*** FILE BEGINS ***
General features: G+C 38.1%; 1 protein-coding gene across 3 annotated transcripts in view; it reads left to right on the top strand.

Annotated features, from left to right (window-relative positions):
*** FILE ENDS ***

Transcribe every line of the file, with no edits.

General features: G+C 38.1%; 1 protein-coding gene across 3 annotated transcripts in view; it reads left to right on the top strand.

Annotated features, from left to right (window-relative positions):